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IB, IGCSE focus on online learning, India

mumbai Updated: Apr 07, 2010 00:52 IST
Bhavya Dore

International Baccalaureate (IB)-affiliated schools and students in Mumbai will, from this academic year, have the option of using online learning modules for some subjects in Classes 11 and 12. The project, currently being piloted in schools in other parts of the world, will enable schools to provide online learning solutions in case teachers are absent or on leave or students want extra help.

“Students are tech-savvy these days and enjoy learning online,” said Farzana Dohadwalla, IB spokesperson for South Asia. “It would also work as a back-up in case schools don’t have a teacher for that subject or the teacher isn’t available for a while. Students won’t have to suffer.”

The option of online learning modules will be available whenever schools begin their academic year for 2010, for approximately 10 subjects. The board was unable to give details of which these subjects would be.

International boards, such as the IB and International General Certificate of Secondary Education (IGCSE), bring in changes very slowly, generally over at least an 18-month period, after feasibility studies and pilot programmes. “The boards inform schools of any changes at least two years in advance, and then leaves enough time for teacher training,” said Husein Burhani, academic director of D.Y. Patil International School.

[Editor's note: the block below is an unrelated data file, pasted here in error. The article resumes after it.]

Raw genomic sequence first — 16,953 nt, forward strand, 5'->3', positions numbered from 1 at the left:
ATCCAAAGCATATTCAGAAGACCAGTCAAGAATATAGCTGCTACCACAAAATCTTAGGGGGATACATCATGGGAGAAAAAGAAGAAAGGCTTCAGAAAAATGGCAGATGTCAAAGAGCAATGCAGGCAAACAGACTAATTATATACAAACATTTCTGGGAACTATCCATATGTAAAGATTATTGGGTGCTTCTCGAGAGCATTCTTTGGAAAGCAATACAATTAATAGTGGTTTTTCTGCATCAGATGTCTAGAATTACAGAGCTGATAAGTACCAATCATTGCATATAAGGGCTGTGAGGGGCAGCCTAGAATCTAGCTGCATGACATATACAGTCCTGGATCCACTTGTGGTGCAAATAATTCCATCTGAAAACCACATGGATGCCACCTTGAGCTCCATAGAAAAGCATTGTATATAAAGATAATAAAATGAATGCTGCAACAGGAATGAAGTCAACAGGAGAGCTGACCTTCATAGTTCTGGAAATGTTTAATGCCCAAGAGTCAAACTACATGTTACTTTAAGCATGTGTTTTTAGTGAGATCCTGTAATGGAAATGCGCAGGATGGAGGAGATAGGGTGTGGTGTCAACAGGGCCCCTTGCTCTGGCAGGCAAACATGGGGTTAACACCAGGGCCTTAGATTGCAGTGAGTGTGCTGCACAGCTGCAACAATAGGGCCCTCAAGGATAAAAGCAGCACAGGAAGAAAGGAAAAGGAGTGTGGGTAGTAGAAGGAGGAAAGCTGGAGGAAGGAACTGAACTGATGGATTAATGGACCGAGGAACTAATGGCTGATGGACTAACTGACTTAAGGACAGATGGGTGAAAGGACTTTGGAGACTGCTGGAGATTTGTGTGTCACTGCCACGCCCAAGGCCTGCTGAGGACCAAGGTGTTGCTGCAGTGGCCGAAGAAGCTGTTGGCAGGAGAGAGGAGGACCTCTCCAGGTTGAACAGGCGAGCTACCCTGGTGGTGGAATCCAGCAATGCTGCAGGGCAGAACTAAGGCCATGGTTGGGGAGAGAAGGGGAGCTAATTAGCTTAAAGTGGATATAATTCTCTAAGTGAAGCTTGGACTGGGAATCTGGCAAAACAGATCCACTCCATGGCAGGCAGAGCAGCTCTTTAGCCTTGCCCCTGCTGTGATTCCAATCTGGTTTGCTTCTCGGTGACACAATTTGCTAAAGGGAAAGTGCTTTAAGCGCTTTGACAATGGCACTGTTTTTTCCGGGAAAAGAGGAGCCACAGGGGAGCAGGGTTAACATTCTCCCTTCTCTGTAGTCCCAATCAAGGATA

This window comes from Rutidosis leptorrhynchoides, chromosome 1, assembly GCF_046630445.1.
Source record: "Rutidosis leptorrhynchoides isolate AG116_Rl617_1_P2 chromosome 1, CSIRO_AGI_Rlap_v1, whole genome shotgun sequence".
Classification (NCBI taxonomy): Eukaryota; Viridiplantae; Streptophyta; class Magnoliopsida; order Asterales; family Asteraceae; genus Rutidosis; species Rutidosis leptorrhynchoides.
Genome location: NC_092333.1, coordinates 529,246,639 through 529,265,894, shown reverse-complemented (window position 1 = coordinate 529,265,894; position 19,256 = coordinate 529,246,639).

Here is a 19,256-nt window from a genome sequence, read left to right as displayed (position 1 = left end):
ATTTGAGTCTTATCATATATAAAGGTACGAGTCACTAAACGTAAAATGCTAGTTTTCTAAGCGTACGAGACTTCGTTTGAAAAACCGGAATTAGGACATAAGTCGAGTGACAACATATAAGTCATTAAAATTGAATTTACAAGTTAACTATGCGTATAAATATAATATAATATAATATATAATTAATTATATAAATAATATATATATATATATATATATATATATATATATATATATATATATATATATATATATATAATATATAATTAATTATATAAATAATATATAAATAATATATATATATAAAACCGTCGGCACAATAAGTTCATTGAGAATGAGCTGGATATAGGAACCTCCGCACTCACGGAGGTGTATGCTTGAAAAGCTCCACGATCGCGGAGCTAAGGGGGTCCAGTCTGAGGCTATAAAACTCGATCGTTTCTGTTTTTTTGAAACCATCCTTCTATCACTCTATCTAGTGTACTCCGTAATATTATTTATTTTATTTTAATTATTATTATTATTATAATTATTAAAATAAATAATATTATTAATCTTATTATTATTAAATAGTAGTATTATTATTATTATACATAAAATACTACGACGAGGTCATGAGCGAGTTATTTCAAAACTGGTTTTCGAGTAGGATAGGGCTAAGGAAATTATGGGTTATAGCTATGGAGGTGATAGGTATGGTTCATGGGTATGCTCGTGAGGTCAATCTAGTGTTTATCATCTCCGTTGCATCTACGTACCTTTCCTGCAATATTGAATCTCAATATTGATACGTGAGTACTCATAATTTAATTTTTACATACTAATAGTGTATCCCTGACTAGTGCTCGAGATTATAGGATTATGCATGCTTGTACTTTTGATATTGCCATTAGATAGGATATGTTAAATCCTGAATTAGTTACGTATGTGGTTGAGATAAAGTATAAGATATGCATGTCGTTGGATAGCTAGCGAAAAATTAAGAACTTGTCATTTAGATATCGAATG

Similarly, from this month, the IGCSE board has introduced a local twist with a course: India studies, which was designed and piloted for three years. The course will deal with contemporary events, “not historical dates” and though it doesn’t have a “fixed starting point or end point” it will broadly cover events In India post-1991, Ian Chambers, South Asia manager for the board, had earlier told Hindustan Times. The cross-disciplinary course will include topics such as the Kashmir conflict, women’s rights and Bollywood’s influence.

“We already have courses like heritage studies, Pakistani studies and Bangladeshi studies, so India studies was a logical step,” said Chambers. He expected the course to have takers across the globe, including East African nations and the UK. “We expect it to generate interest not just in countries with an Indian diaspora but also around the globe given that India is an emerging global power,” he said.

The balance in the English syllabus is also something the IB board is working on, by bringing in a larger language component, as opposed to the literature-heavy curriculum currently in use.